Why I love food

People think I am weird – in fact they have always thought this.  You see, when it comes to food, my habits are not very typical.

When I was a child, my mother refused to allow us any processed foods. Instead, we were fed home grown, home cooked and foraged fare. We rarely had crisps and sweets were a treat on a Saturday.

When my friends came over for dinner they were presented with fruit and vegetables grown in the garden organically and even homemade blackcurrant cordial. It was a common occurrence for my mum to slam on the brakes of the car and reverse back to pick up some freshly killed pheasant or deer from the side of the road (I grew up in the countryside!)

In fact, my earliest experience of anatomy lessons were the ones my mum, a biology teacher, gave me when she was gutting a deer on the kitchen table.  We foraged mushrooms and berries; in fact, I made some welcome pocket money selling Chanterelle mushrooms to the local hotels!

Homemade is best

Everything we ate was homemade from the bread, pies and pastries to the puddings, ice creams, jams and jellies. I learned to cook at a young age with my mum’s rule being that although she wouldn’t buy any biscuits or cakes, I could cook anything I liked, whenever I liked. This freedom to experiment in the kitchen gave me confidence to try out anything.  I soon became very efficient at making myself a quick snack of pancakes, biscuits or even a cake. As a family we communicated best over a hot stove or round the kitchen table at mealtimes.

When I went to high school my home economics teacher laughed at me for taking in a bag full of homemade chicken stock when my mum refused to buy stock cubes for the soup we were making – we never used stock cubes! She then turned her nose up at my fruit salad which was red with frozen berries and berry juice instead of the sugar syrup she had added to her fruit. As you can imagine this didn’t do much to help me fit in!

At University I continued my cooking – making birthday cakes for friends, teaching flat mates how to cook – I never had to buy processed foods to get by. I still made a roast dinner for myself – choosing a smaller poussin as my meat with lots of fresh veg. The poussin would provide me with meat for another day and I love the challenge of leftovers – always trying new recipes to excite my taste buds. The carcass was never thrown out and instead made me chicken stock for my homemade soups – a pot a week of a different soup has been a long serving habit. I found that despite my high fruit and veg consumption I still spent less than my flat mates on food as I was happy to make a larger pot of food which would be split into several portions. I bought cheaper cuts of meat and made them go further by adding lots of vegetables.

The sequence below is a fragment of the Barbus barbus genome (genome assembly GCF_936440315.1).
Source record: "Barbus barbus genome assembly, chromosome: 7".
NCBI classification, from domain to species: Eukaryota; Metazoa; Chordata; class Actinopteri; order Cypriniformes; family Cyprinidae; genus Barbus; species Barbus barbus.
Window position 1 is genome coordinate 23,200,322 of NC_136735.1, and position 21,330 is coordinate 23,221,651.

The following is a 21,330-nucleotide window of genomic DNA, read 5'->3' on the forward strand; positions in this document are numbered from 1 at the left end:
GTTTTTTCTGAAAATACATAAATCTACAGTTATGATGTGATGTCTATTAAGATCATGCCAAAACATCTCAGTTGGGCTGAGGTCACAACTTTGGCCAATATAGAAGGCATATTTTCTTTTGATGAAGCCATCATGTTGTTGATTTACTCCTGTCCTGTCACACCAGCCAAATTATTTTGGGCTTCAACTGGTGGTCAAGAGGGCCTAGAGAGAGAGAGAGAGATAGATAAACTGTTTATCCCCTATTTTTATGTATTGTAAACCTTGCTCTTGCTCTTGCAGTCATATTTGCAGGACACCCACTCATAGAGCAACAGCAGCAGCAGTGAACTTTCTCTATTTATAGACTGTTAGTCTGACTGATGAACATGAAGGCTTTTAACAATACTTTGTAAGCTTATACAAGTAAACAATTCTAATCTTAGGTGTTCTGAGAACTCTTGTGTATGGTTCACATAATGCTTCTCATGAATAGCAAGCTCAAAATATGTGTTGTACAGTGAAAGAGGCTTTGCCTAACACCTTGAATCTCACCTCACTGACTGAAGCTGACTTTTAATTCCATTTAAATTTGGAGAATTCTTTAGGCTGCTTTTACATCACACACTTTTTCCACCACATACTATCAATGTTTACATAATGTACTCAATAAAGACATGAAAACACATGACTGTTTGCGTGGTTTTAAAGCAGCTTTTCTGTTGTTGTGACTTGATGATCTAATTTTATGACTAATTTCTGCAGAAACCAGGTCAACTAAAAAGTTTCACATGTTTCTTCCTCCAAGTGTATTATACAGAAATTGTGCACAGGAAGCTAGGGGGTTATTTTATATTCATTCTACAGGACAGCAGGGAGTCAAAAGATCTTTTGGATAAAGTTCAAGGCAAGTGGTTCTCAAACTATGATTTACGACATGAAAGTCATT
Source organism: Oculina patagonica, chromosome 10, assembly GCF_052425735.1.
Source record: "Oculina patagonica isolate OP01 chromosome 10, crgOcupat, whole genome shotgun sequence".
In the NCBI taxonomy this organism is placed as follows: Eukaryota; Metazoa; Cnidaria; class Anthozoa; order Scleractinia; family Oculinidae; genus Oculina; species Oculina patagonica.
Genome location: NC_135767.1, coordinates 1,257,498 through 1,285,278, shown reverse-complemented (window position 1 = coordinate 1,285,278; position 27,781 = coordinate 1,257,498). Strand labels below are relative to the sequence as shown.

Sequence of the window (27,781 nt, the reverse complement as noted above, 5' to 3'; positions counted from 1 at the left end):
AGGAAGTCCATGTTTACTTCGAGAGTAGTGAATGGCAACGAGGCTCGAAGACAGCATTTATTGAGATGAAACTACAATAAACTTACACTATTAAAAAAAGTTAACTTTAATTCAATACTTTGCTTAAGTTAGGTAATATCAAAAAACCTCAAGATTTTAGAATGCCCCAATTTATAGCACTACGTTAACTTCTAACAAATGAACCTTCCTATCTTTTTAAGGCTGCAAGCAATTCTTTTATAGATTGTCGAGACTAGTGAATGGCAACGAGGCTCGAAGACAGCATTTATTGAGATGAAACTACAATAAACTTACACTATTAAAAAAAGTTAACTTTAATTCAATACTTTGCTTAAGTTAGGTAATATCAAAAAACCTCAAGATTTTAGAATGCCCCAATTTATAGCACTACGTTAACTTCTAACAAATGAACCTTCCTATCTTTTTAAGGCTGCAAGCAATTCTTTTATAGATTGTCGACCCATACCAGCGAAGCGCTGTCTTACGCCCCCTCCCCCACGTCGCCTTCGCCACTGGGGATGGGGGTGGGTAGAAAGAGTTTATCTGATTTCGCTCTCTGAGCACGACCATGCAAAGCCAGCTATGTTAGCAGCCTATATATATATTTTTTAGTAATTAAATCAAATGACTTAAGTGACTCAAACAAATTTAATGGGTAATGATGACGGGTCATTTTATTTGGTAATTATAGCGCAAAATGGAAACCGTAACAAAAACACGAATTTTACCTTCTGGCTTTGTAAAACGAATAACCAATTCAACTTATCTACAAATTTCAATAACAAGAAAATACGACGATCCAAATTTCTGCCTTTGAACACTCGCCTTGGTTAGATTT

As a junior doctor I would often make myself food to take to work. I remember the only good thing about my night shift when in A&E, was the lovely piece of quiche I made to keep me going in the middle of the night. When I bought my first flat, I went to the market and found an old Kenwood Chef for £5 for making my cakes extra light and fluffy.

Junk food is not for me

My love of food is equalled by my dislike of processed food; of course, I have eaten junk food over the years but very little and I have not enjoyed it. The flavour of shop bought cakes and biscuits is not a patch on home cooked equivalents with much better ingredients. I avoid sweeteners (they give me a headache!) and I don’t drink fizzy drinks which yet again makes me “weird” (except beer!)

In some ways my love of good food has also made life difficult – I can’t stand poorly made food which means that most restaurants do nothing for me and I don’t see why I should pay for food which is worse quality than I make at home. When I was in hospital having my children, I brought a bag of food with me and ensured my husband brought in extra food for dinner as I found the hospital fare so unpalatable.

Over the years my interest in food has grown. I grow my own organic fruit and veg, I delight in filling the store cupboard with jars of homemade jams and jellies, and I fill my freezer with berries grown in the summer to dip into over the cold winter evenings. My husband started brewing delicious beer and my bread maker is one of the hardest working appliances in the house, creating delicious organic wholegrain breads for us. I even make my own muesli, packed full of extra seeds and nuts.

I have kids of my own now and through baby led weaning I introduced them to a wide variety of foods at a very young age. My 12-year-old can competently cook meals and especially loves baking. During lockdown and holidays, she made baguettes, focaccia, rolls, cakes, and salads for her dad and siblings for lunch.

My kids love wandering around the garden munching on fresh fruit and veg and mealtimes are a highlight of the day. They too feel weird amongst their peers since they are the only ones in their class who haven’t eaten in McDonalds or don’t take crisps and sweets to school most days. Packed lunches are a sandwich with cheese or hummus with vegetables and fresh fruit or homemade soup with fruit (which is what my husband and I take to work every day) – quite a contrast to the lunch boxes of their friends.

My food habits are a way of life for me and my family. I think about food more than many other things. I get a great sense of enjoyment eating the freshly prepared meals I make and seeing the faces of my family light up when I bring out the dinner. These days I eat a wholefood plant-based diet which is full of variety and flavour.

I delight in the changing seasons and my meals reflect this change. I am at my most relaxed when I am chopping veg and preparing meals – normally listening to my favourite music!

So, I have decided that being weird is ok with me after all.

Dr Sheena Fraser